COMM 333WI. Broadcast Newswriting/Reporting (3; F)
hours per week. Prerequisite: COMM 207. Emphasis is on broadcast news reporting,
writing, and interviewing. Study of broadcast considerations for story
selection, length, and style. Lab exercises will focus on reporting and
COMM 335WI. Advertising Copywriting (3; S)
per week. Prerequisite: COMM 205. An introduction to the field of advertising
copywriting. Emphasis is on writing and creating advertisements including print,
outdoor, radio and television advertising copy. This is a writing intensive
course. Students will prepare a variety of projects including a complete
advertising campaign for an actual client.
COMM 365. Communication Theory (3; S)
Three hours per
week. Prerequisite: COMM 101. An examination of the major theoretical
perspectives in mass communication, from the agenda setting functions of the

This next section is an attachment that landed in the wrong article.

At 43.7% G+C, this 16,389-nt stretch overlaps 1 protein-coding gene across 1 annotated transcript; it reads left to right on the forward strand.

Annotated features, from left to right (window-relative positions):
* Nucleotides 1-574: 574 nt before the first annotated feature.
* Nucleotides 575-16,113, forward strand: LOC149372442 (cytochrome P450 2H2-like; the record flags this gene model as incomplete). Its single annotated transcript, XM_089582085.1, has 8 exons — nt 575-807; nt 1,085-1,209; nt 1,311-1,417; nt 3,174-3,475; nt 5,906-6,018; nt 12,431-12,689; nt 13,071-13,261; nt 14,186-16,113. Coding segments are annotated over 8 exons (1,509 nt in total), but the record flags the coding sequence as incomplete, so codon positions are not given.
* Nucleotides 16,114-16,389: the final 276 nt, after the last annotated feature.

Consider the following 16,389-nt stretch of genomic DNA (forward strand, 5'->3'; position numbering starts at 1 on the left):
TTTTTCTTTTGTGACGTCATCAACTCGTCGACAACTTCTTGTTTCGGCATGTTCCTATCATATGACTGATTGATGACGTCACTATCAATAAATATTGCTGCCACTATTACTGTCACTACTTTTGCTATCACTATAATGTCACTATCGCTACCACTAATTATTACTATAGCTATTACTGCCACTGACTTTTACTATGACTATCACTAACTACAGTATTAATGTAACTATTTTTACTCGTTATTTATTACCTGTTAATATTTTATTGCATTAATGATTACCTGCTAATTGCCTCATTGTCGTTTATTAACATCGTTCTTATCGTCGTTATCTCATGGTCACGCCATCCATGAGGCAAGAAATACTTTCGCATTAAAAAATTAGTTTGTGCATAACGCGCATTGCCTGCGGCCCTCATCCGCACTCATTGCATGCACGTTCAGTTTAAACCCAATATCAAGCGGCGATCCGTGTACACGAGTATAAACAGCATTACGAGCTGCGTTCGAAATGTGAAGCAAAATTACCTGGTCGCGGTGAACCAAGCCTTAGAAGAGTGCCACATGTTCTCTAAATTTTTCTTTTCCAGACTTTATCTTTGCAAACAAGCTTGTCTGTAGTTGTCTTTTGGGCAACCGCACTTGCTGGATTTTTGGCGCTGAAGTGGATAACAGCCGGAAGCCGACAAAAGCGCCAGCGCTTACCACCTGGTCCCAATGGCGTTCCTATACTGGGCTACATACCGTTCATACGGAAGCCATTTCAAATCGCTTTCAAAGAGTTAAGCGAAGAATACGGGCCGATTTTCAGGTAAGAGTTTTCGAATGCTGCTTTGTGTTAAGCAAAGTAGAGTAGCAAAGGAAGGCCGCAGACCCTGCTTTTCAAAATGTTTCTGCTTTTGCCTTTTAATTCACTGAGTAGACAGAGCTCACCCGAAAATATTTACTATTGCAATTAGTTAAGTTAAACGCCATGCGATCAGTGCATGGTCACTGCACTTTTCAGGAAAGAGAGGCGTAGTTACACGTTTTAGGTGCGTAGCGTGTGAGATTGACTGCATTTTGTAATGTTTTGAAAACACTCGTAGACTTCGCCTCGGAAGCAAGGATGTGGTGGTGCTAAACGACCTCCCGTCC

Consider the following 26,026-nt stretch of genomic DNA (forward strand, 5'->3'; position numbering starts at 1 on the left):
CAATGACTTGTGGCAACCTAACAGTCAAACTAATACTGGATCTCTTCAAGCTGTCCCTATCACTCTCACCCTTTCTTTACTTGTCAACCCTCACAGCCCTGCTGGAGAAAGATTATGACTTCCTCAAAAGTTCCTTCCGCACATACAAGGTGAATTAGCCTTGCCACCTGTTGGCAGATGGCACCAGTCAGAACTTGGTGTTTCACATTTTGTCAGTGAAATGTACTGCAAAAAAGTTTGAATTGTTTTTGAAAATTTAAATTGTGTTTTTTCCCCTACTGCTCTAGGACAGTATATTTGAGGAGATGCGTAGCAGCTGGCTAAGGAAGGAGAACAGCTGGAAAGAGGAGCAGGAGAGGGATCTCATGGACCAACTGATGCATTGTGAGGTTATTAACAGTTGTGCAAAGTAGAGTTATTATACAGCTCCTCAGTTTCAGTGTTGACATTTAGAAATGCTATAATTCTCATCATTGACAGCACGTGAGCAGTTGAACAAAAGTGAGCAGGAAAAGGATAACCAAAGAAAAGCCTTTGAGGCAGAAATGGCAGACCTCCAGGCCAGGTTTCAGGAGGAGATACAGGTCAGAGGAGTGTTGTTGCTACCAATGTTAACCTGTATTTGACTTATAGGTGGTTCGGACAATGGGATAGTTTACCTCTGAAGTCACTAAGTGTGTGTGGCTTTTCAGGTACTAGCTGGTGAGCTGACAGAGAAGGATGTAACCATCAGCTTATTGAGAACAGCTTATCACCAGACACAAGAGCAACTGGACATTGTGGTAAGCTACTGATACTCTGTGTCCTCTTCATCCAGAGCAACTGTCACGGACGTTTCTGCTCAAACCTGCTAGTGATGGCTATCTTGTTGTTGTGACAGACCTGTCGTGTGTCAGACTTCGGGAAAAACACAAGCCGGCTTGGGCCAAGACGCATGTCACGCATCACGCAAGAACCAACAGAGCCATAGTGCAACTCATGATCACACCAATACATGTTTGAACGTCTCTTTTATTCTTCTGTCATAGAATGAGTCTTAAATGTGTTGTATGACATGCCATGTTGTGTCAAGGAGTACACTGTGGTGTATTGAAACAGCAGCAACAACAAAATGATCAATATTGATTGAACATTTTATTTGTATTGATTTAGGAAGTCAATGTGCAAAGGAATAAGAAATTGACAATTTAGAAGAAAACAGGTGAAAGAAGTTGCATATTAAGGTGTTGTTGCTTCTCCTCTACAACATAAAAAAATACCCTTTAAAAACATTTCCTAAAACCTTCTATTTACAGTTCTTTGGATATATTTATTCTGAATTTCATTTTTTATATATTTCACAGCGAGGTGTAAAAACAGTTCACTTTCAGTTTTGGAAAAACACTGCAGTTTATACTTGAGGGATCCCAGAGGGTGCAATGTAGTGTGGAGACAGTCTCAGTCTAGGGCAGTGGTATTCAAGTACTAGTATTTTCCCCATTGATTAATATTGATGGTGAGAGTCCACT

media to the ways audiences use and shape media messages. The course will cover
major theories and their practitioners with special attention to media
consumption and use, gender and race, and the inter-relationship between mass
communication theory and cultural studies.
COMM 395. Communication Practicum (1; F, S)
Prerequisites: Sophomore standing, permission of the instructor and COMM
207. May be repeated for credit. Total hours for this or other practica, singly
or in combination, may total no more than three credit hours. Students will work
as reporters, photographers, editors, and advertising sales representatives on
the staffs of the various media. Students will be assigned various jobs and be
graded on their performance. Laboratory work on the Navigator, the
weekly newspaper, and the Riparian, the yearbook.
COMM 401. Communicating to Diverse Publics (3)